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I know that stress is concentrated in the fillets, but what about the average stress along the entire hole? We can choose a circle, an ellipse, or a square with fillets.

For which shape would the average stress be minimized? Also which has the highest/lowest peak stress?

enter image description here

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    $\begingroup$ Could you update your question, to show the area over which you are interested in averaging? To me it's not clear. $\endgroup$
    – NMech
    Jul 2 at 6:27
  • $\begingroup$ You have to define the type of the applied force in order to get better feedbacks. For instance, the behavior of the plate with a hole subjects to in-plane tension, torsion, or thermal effects is completely different. Before updating your question, I vote to close it. $\endgroup$
    – r13
    Jul 2 at 16:32
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It depends on the loading conditions.

It's important to note that the stress concentrations can be intuitively understood as created by the load's need to deviate from the hole. The larger the width of the hole, the more the load needs to move to go around it.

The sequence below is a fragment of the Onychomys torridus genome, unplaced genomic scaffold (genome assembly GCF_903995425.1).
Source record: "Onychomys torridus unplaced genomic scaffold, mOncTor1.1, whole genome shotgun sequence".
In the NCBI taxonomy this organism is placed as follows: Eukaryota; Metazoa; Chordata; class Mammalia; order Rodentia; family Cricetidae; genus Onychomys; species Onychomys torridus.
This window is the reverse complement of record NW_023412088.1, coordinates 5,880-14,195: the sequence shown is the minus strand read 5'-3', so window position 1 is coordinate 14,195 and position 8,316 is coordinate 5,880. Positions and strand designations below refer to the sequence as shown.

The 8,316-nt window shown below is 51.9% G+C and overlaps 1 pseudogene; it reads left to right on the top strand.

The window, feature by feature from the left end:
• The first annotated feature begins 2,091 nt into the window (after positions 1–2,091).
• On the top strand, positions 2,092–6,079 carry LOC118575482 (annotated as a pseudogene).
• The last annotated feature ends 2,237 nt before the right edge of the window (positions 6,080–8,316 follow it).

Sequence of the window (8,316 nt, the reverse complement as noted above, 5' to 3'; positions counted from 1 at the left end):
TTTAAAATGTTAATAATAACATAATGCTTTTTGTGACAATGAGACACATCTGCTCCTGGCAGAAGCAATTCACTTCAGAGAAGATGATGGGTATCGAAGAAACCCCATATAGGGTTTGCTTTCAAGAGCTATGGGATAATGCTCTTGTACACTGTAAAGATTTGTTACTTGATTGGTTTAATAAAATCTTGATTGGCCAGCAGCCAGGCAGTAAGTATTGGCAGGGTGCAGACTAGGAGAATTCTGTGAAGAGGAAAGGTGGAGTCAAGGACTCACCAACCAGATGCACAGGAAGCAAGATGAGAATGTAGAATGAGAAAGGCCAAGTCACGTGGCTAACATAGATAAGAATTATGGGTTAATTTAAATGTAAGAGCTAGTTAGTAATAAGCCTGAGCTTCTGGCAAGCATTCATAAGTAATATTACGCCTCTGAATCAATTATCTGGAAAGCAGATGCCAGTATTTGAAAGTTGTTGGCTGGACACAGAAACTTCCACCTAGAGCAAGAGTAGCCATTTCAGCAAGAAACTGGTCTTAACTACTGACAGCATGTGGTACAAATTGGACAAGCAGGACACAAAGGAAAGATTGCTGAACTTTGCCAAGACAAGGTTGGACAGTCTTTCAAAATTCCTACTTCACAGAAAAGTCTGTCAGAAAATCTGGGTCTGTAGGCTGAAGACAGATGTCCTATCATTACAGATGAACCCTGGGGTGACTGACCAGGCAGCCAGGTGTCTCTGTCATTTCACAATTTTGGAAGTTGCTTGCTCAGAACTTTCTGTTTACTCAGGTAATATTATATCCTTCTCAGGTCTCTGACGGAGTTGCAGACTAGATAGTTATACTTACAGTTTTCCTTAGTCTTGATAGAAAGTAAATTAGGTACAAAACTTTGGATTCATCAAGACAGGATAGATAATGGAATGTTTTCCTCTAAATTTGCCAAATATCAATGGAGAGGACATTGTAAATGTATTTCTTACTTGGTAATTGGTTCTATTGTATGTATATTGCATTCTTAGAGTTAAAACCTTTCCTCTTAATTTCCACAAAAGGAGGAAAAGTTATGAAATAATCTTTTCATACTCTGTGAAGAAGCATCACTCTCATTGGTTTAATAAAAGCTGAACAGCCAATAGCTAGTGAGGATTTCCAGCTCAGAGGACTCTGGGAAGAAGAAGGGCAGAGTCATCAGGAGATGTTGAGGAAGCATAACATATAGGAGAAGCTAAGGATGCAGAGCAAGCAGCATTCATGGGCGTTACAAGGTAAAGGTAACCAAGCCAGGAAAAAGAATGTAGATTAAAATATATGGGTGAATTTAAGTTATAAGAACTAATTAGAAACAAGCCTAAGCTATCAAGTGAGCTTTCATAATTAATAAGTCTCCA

If it's a uniform bi-axial load (your part is under tension/compression in both the X and Y directions), then the best shape is a circle, since it treats all directions equally.

However, if it's a uni-axial load, then an oval with the major axis in the same direction as the load (i.e. a vertical oval in @NMech's image) would be better. That's because the load will need to move less to the left or right to get past the hole. But the oval isn't the best shape: that'd probably be a very thin slit (think a cat's eye).

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The average stress across the cross-section (not around the whole) will be $$\sigma = \frac{F}{A}$$

To my understanding, the stress concentrations redistribute the path of the forces, thus increasing locally the stresses.

enter image description here

Figure 1: flow path (source Fracturemechanics)

The highest observable stress is important because, from that point failure will initiate, and in most cases it will propagate.

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  • $\begingroup$ The highest observable stress is important because, from that point failure will initiate, and in most cases it will propagate. I understand that, but for some reason people are interested in knowing the average stress at points around the perimeter. $\endgroup$ Jul 2 at 6:25

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